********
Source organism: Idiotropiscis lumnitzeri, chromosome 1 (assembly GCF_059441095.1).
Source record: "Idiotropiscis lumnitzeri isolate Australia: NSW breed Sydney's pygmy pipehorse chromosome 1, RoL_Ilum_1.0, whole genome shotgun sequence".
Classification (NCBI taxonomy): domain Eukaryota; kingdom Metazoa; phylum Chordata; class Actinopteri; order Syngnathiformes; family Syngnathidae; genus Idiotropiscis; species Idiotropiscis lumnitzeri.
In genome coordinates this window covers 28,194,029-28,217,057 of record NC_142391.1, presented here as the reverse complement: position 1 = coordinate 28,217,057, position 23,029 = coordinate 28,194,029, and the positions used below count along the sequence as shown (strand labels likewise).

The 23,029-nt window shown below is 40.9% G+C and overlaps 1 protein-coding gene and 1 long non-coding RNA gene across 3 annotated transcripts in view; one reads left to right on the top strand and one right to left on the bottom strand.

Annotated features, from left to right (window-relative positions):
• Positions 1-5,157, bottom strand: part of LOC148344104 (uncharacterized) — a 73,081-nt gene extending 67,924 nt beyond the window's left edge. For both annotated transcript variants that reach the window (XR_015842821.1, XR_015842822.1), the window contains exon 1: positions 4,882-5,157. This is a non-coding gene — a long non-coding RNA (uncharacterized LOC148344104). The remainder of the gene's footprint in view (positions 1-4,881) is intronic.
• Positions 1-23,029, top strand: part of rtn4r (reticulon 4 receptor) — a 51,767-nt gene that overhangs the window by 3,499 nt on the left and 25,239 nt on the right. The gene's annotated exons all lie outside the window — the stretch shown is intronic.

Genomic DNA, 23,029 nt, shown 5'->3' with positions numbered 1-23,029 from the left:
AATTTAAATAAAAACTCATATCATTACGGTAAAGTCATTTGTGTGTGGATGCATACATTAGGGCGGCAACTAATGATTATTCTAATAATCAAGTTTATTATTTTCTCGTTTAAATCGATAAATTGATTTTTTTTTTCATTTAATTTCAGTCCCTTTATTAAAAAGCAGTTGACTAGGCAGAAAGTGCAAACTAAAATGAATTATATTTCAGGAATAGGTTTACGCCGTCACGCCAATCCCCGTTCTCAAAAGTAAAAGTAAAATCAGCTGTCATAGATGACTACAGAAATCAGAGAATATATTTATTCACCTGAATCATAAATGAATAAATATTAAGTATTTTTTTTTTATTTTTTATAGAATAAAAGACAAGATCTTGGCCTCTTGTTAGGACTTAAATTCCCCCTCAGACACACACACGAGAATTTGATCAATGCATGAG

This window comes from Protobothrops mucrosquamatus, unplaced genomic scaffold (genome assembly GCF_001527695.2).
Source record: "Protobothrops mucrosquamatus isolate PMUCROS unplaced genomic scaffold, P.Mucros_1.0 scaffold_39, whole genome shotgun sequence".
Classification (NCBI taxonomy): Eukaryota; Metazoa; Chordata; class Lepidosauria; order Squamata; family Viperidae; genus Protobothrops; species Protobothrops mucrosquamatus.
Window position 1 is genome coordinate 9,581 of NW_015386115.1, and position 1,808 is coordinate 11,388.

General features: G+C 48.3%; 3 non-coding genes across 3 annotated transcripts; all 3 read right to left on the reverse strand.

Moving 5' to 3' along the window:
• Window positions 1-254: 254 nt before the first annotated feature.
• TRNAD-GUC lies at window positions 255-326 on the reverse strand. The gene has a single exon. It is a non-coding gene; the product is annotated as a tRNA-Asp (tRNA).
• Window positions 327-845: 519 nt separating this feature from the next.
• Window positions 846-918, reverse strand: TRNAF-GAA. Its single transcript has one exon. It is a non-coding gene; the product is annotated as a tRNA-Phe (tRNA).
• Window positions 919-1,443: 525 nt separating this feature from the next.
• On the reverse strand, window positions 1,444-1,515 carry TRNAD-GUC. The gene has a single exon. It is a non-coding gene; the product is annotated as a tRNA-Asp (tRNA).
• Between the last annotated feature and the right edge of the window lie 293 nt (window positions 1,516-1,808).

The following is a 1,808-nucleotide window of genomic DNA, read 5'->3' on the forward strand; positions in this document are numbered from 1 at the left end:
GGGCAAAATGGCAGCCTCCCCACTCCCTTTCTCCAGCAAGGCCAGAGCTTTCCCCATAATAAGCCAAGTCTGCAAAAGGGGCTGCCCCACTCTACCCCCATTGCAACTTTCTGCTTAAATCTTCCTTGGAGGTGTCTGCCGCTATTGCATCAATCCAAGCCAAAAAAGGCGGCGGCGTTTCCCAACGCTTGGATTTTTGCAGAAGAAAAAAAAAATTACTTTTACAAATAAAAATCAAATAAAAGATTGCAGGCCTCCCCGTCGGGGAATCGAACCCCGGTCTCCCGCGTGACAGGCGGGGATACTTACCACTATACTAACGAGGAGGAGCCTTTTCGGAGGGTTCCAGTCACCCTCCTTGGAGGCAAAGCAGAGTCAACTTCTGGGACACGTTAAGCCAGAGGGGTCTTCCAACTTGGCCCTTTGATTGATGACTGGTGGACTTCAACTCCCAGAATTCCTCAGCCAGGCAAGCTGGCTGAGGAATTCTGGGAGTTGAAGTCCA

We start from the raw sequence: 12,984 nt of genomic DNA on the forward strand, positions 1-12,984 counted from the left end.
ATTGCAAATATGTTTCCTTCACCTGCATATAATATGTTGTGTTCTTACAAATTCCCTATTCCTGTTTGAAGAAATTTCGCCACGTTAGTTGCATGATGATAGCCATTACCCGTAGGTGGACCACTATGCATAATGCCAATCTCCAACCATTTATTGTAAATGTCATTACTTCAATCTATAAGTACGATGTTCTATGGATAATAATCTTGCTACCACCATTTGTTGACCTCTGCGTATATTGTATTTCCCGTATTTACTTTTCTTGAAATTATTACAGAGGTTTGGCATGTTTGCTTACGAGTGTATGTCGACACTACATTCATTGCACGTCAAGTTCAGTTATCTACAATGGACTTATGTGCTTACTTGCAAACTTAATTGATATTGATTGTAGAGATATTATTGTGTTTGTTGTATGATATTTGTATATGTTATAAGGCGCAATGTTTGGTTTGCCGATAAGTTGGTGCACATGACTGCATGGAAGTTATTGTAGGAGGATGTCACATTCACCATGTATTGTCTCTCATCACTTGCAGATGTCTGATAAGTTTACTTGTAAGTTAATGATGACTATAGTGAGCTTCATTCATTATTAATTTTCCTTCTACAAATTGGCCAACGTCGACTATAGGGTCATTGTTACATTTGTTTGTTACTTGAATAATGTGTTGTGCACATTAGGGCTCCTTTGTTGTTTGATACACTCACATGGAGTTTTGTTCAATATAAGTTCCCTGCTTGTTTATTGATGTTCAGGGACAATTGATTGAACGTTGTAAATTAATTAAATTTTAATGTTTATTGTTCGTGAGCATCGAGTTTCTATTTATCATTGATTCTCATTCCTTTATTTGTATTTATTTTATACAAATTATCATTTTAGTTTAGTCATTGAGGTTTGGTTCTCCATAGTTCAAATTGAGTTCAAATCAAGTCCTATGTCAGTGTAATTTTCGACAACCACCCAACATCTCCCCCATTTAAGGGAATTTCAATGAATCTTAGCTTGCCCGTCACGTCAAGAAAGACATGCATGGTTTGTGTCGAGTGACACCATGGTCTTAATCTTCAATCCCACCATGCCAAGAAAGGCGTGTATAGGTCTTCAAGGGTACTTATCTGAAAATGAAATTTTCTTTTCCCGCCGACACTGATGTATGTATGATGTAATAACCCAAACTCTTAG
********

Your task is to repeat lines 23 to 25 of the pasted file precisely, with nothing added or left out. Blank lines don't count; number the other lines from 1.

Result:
• Between the last annotated feature and the right edge of the window lie 293 nt (window positions 1,516-1,808).

The following is a 1,808-nucleotide window of genomic DNA, read 5'->3' on the forward strand; positions in this document are numbered from 1 at the left end:
GGGCAAAATGGCAGCCTCCCCACTCCCTTTCTCCAGCAAGGCCAGAGCTTTCCCCATAATAAGCCAAGTCTGCAAAAGGGGCTGCCCCACTCTACCCCCATTGCAACTTTCTGCTTAAATCTTCCTTGGAGGTGTCTGCCGCTATTGCATCAATCCAAGCCAAAAAAGGCGGCGGCGTTTCCCAACGCTTGGATTTTTGCAGAAGAAAAAAAAAATTACTTTTACAAATAAAAATCAAATAAAAGATTGCAGGCCTCCCCGTCGGGGAATCGAACCCCGGTCTCCCGCGTGACAGGCGGGGATACTTACCACTATACTAACGAGGAGGAGCCTTTTCGGAGGGTTCCAGTCACCCTCCTTGGAGGCAAAGCAGAGTCAACTTCTGGGACACGTTAAGCCAGAGGGGTCTTCCAACTTGGCCCTTTGATTGATGACTGGTGGACTTCAACTCCCAGAATTCCTCAGCCAGGCAAGCTGGCTGAGGAATTCTGGGAGTTGAAGTCCA